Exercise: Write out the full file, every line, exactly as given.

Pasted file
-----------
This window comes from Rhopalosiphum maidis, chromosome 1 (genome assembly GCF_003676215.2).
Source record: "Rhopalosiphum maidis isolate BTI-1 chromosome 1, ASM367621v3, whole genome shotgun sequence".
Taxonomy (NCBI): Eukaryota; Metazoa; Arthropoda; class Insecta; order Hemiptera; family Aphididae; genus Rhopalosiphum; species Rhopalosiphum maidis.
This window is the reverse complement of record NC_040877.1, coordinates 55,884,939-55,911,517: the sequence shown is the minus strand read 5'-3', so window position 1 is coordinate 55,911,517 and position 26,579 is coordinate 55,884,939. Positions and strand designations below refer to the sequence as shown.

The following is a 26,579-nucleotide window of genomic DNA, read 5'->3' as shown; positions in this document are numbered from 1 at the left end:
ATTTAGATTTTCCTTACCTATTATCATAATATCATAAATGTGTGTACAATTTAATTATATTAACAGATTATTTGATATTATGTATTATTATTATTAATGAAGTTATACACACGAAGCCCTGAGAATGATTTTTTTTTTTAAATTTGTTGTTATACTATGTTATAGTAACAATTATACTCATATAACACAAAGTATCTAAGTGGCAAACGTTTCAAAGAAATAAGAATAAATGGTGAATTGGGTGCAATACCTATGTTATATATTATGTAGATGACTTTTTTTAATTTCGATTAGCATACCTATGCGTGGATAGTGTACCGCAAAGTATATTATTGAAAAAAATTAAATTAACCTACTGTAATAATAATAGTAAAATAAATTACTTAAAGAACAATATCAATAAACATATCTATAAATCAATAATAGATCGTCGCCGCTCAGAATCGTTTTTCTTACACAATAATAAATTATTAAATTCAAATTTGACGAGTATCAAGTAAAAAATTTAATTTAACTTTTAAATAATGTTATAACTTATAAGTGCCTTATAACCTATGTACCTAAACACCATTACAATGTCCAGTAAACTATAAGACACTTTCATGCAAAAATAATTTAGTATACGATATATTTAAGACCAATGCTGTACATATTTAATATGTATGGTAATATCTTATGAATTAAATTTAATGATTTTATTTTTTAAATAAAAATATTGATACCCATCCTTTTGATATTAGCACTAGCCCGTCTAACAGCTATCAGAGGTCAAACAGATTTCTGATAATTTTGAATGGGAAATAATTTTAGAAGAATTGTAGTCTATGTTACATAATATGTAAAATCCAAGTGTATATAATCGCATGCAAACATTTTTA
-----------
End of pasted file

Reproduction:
This window comes from Rhopalosiphum maidis, chromosome 1 (genome assembly GCF_003676215.2).
Source record: "Rhopalosiphum maidis isolate BTI-1 chromosome 1, ASM367621v3, whole genome shotgun sequence".
Taxonomy (NCBI): Eukaryota; Metazoa; Arthropoda; class Insecta; order Hemiptera; family Aphididae; genus Rhopalosiphum; species Rhopalosiphum maidis.
This window is the reverse complement of record NC_040877.1, coordinates 55,884,939-55,911,517: the sequence shown is the minus strand read 5'-3', so window position 1 is coordinate 55,911,517 and position 26,579 is coordinate 55,884,939. Positions and strand designations below refer to the sequence as shown.

The following is a 26,579-nucleotide window of genomic DNA, read 5'->3' as shown; positions in this document are numbered from 1 at the left end:
ATTTAGATTTTCCTTACCTATTATCATAATATCATAAATGTGTGTACAATTTAATTATATTAACAGATTATTTGATATTATGTATTATTATTATTAATGAAGTTATACACACGAAGCCCTGAGAATGATTTTTTTTTTTAAATTTGTTGTTATACTATGTTATAGTAACAATTATACTCATATAACACAAAGTATCTAAGTGGCAAACGTTTCAAAGAAATAAGAATAAATGGTGAATTGGGTGCAATACCTATGTTATATATTATGTAGATGACTTTTTTTAATTTCGATTAGCATACCTATGCGTGGATAGTGTACCGCAAAGTATATTATTGAAAAAAATTAAATTAACCTACTGTAATAATAATAGTAAAATAAATTACTTAAAGAACAATATCAATAAACATATCTATAAATCAATAATAGATCGTCGCCGCTCAGAATCGTTTTTCTTACACAATAATAAATTATTAAATTCAAATTTGACGAGTATCAAGTAAAAAATTTAATTTAACTTTTAAATAATGTTATAACTTATAAGTGCCTTATAACCTATGTACCTAAACACCATTACAATGTCCAGTAAACTATAAGACACTTTCATGCAAAAATAATTTAGTATACGATATATTTAAGACCAATGCTGTACATATTTAATATGTATGGTAATATCTTATGAATTAAATTTAATGATTTTATTTTTTAAATAAAAATATTGATACCCATCCTTTTGATATTAGCACTAGCCCGTCTAACAGCTATCAGAGGTCAAACAGATTTCTGATAATTTTGAATGGGAAATAATTTTAGAAGAATTGTAGTCTATGTTACATAATATGTAAAATCCAAGTGTATATAATCGCATGCAAACATTTTTA